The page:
• SimpL from the University of Pittsburgh, an AI-backed fitness software company, won the seventh place $5,000 prize. The company also won the $25,000 Spirit of Entrepreneurship Prize from the Pearland Economic Development Corp., bringing the company's grand total in cash and investment prizes to $30,000.

Some of the competition's participating startups outside of the seven finalists won monetary and in-kind prizes. Here's a list of those.

  • Mercury Fund's Elevator Pitch Prizes also included:
    • Best Life Science $500 Prize to Blue Comet Medical Solutions from Northwestern University
    • Best Consumer $500 Prize to EasyFlo from the University of New Mexico
    • Best Overall $1,000 prize to Anthro Energy from Stanford University
  • The Palo Alto Software Outstanding LivePlan Pitch $3,000 Prize went to LiRA Inc. from the University of North Carolina at Chapel Hill
  • The OFW Law FDA Regulatory Strategy Prize, a $20,000 in-kind award went to Paldara Inc. from Oklahoma State University.
  • The Silver Fox Mentoring Prize, which included $20,000 in kind prizes to three winners selected Ai-Ris from Texas A&M University, BruxAway from the University of Texas, and Karkinex from Rice University as recipients.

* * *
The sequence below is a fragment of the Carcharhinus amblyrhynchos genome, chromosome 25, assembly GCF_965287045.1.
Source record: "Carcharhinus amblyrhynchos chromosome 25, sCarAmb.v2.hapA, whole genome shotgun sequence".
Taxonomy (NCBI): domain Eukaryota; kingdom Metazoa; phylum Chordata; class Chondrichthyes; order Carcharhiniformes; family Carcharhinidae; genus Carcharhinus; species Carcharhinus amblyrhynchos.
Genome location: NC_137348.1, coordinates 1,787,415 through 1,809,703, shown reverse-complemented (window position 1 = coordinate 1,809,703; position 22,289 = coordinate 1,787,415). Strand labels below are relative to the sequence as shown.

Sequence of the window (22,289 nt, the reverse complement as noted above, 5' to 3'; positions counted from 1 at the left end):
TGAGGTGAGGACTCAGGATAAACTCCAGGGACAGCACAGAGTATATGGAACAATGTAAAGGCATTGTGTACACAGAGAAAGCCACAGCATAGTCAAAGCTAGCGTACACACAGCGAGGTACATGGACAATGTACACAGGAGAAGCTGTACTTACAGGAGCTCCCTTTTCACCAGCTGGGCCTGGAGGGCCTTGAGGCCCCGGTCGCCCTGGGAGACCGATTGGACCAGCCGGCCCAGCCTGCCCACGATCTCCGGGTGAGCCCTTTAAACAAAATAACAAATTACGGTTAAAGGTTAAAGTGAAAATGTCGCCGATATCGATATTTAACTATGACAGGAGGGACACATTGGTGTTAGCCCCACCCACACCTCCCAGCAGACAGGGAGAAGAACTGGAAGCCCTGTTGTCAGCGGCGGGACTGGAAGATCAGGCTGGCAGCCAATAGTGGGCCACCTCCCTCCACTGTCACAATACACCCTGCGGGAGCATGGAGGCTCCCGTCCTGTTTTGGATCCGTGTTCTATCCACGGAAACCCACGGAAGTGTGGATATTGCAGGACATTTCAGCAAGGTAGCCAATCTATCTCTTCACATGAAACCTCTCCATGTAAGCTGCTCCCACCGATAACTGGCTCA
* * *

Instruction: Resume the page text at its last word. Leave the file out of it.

• The first, second, and third place winners also each received the legal service prize from Baker Botts for a total of $20,000 in-kind award.
  • The Courageous Women Entrepreneurship Prize from nCourage — a $50,000 investment prize — went to Shelly Xu Design from Harvard University.
  • The SWPDC Pediatric Device Prize — usually a $50,000 investment divided its prize to two winners to receive $25,000 each
    • Blue Comet Medical Solutions from Northwestern University
    • Neurava from Purdue University
  • TMC Innovation Healthcare Prize awarded a $100,000 investment prize and admission into its accelerator to ArchGuard from Duke University
  • The Artemis Fund awarded its $100,000 investment prize to Kit Switch from Stanford University
The awards program concluded with a plan to host the 22nd annual awards in 2022 in person.

If you missed the virtual programming, each event was hosted live on YouTube and the videos are now available on the Rice Alliance's page.